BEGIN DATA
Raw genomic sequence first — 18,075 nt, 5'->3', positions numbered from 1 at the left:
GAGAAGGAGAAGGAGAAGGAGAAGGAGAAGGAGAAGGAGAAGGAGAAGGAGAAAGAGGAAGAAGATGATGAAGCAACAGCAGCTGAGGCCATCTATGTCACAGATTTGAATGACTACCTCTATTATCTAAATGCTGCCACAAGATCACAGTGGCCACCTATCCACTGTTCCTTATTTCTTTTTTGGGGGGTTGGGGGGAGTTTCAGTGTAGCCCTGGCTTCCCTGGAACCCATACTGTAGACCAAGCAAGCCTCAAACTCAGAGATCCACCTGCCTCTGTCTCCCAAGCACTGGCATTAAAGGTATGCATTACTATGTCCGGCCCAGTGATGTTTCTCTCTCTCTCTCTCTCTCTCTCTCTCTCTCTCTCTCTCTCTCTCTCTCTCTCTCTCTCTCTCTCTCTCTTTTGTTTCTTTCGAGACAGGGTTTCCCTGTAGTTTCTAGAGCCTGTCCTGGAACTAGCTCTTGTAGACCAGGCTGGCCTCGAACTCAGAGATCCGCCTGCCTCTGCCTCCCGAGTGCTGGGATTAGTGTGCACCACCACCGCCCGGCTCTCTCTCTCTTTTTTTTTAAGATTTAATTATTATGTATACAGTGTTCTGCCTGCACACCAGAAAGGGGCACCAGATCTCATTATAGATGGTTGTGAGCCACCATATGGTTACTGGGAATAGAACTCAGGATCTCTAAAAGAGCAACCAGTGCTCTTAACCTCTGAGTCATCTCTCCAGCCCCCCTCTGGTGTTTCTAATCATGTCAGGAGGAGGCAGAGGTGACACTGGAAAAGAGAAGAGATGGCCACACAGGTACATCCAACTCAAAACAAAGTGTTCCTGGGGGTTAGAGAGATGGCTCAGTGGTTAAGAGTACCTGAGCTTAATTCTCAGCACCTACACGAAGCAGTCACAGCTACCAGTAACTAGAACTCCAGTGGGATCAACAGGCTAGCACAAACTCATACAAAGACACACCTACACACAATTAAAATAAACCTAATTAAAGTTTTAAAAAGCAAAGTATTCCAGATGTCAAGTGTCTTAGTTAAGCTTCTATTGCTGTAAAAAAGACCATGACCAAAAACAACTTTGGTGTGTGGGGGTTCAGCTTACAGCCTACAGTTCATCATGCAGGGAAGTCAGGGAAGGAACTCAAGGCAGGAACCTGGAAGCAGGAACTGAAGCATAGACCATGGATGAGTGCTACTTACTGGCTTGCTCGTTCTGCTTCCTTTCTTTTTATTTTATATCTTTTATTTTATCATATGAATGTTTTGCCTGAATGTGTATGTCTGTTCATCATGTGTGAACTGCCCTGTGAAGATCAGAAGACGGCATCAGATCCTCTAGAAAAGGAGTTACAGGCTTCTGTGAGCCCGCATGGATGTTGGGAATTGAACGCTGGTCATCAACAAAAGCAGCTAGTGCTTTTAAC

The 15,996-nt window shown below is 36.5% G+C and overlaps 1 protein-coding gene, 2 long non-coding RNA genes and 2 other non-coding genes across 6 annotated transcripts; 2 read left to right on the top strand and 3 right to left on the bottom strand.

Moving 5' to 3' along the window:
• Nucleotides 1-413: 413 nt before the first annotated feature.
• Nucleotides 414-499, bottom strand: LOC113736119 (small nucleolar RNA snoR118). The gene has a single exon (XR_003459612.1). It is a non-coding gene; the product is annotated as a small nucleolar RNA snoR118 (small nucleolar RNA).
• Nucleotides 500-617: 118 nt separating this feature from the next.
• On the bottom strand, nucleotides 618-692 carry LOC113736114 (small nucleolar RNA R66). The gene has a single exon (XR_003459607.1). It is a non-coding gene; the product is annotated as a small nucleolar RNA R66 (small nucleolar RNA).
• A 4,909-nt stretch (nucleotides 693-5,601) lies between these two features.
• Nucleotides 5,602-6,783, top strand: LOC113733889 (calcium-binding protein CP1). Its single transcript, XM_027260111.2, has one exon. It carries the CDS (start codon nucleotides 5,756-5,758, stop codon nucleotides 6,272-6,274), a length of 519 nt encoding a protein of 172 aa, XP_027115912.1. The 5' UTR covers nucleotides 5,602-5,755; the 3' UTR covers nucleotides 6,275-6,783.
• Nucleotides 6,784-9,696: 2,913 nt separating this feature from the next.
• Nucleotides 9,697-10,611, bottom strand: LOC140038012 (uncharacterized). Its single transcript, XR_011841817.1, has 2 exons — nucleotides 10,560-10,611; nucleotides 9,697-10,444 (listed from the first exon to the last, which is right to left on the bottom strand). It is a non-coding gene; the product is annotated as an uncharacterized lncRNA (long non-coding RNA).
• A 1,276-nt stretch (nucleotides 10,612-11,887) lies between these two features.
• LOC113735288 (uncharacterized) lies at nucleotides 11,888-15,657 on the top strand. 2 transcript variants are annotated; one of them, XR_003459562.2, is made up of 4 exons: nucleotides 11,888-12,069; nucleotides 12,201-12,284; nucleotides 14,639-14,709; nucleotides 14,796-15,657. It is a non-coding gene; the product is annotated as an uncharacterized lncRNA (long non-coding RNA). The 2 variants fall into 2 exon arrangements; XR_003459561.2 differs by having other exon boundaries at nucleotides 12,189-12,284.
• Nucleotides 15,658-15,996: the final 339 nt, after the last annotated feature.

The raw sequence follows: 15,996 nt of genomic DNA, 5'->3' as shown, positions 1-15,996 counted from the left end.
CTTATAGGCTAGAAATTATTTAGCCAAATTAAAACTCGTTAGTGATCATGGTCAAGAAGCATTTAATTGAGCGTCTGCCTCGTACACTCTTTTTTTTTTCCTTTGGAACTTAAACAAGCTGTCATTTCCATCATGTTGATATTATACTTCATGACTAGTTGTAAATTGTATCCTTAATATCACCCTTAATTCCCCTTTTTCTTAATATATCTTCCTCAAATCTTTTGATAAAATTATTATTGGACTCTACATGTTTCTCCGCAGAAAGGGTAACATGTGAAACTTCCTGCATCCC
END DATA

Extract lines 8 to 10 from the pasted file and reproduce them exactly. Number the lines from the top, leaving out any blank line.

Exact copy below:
• On the bottom strand, nucleotides 618-692 carry LOC113736114 (small nucleolar RNA R66). The gene has a single exon (XR_003459607.1). It is a non-coding gene; the product is annotated as a small nucleolar RNA R66 (small nucleolar RNA).
• A 4,909-nt stretch (nucleotides 693-5,601) lies between these two features.
• Nucleotides 5,602-6,783, top strand: LOC113733889 (calcium-binding protein CP1). Its single transcript, XM_027260111.2, has one exon. It carries the CDS (start codon nucleotides 5,756-5,758, stop codon nucleotides 6,272-6,274), a length of 519 nt encoding a protein of 172 aa, XP_027115912.1. The 5' UTR covers nucleotides 5,602-5,755; the 3' UTR covers nucleotides 6,275-6,783.